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Saf Health Work. 2013 Sep;4(3):136-41. doi: 10.1016/j.shaw.2013.07.004. Epub 2013 Aug 9.

Dermal exposure associated with occupational end use of pesticides and the role of protective measures.

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1
Monash Centre for Occupational and Environmental Health, School of Public Health and Preventive Medicine, Monash University, Melbourne, Australia.

Abstract

BACKGROUND:

Occupational end users of pesticides may experience bodily absorption of the pesticide products they use, risking possible health effects. The purpose of this paper is to provide a guide for researchers, practitioners, and policy makers working in the field of agricultural health or other areas where occupational end use of pesticides and exposure issues are of interest.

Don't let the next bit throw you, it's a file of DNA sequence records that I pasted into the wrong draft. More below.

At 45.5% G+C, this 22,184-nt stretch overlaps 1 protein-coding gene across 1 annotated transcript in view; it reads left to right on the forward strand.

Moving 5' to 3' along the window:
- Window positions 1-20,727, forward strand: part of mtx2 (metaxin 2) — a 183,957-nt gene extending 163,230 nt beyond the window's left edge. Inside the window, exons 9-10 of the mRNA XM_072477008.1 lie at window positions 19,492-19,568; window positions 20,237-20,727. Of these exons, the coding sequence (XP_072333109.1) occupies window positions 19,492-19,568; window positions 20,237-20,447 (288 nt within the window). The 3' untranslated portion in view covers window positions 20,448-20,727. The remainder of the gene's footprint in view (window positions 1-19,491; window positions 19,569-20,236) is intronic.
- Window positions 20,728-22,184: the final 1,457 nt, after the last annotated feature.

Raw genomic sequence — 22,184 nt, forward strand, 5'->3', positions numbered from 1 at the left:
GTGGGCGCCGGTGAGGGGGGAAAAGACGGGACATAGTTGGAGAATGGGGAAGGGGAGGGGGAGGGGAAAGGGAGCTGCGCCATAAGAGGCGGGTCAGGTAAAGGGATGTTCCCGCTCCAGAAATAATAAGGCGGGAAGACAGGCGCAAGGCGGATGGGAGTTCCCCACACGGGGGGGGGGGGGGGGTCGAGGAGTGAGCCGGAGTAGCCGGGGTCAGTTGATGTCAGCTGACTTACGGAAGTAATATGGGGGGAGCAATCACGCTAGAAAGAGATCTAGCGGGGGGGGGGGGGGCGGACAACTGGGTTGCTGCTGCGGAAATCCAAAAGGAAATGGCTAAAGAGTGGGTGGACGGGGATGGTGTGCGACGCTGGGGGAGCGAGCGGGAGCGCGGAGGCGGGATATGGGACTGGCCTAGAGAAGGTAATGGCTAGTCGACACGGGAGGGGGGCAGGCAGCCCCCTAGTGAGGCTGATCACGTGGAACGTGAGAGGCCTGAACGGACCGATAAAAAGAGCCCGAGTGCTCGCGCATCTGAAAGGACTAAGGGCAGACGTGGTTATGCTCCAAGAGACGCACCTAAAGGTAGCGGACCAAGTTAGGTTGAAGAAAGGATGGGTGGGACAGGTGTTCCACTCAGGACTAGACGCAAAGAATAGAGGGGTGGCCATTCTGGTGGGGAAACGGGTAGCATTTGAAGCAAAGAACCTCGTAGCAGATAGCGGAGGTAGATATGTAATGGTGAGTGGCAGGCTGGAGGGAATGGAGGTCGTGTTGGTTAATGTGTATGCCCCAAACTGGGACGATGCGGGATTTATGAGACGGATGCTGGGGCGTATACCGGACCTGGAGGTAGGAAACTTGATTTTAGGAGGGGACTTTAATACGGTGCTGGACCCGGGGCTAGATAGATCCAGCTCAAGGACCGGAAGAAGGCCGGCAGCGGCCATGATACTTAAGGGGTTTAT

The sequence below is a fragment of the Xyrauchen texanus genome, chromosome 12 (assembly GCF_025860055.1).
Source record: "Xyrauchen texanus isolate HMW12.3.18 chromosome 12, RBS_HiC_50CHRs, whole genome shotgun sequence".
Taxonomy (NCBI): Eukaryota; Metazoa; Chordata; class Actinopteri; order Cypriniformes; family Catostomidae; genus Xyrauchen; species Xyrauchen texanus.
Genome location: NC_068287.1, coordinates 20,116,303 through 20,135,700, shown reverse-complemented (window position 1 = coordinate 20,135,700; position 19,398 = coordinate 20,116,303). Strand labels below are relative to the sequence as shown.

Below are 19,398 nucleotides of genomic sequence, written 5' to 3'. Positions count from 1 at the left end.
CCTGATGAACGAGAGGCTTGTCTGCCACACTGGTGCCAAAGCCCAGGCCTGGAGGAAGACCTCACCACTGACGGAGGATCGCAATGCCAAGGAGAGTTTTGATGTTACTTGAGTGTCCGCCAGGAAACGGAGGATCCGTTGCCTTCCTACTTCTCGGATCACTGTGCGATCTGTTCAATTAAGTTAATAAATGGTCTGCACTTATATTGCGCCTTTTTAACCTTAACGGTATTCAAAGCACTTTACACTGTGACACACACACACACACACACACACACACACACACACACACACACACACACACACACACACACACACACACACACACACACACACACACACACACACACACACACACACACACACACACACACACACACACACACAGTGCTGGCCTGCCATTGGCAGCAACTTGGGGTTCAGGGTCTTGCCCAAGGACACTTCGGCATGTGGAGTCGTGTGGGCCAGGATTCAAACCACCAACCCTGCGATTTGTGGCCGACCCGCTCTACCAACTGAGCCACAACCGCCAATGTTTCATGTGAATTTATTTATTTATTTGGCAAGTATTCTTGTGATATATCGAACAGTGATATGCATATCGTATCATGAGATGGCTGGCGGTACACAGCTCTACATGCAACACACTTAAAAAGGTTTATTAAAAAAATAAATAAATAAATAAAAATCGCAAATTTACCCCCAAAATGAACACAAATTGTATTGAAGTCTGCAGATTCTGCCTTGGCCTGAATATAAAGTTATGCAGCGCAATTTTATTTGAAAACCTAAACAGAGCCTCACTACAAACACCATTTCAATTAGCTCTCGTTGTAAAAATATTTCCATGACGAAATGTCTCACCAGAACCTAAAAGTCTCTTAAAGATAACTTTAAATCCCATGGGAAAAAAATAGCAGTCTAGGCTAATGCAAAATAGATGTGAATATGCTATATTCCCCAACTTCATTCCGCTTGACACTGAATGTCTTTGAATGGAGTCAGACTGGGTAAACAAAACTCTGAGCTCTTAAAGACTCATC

METHODS:

This paper characterizes the health effects of pesticide exposure, jobs associated with pesticide use, pesticide-related tasks, absorption of pesticides through the skin, and the use of personal protective equipment (PPE) for reducing exposure.

CONCLUSIONS:

Although international and national efforts to reduce pesticide exposure through regulatory means should continue, it is difficult in the agricultural sector to implement engineering or system controls. It is clear that use of PPE does reduce dermal pesticide exposure but compliance among the majority of occupationally exposed pesticide end users appears to be poor. More research is needed on higher-order controls to reduce pesticide exposure and to understand the reasons for poor compliance with PPE and identify effective training methods.

KEYWORDS:

agricultural workers' diseases; occupational exposure; pesticides; protective clothing; skin absorption

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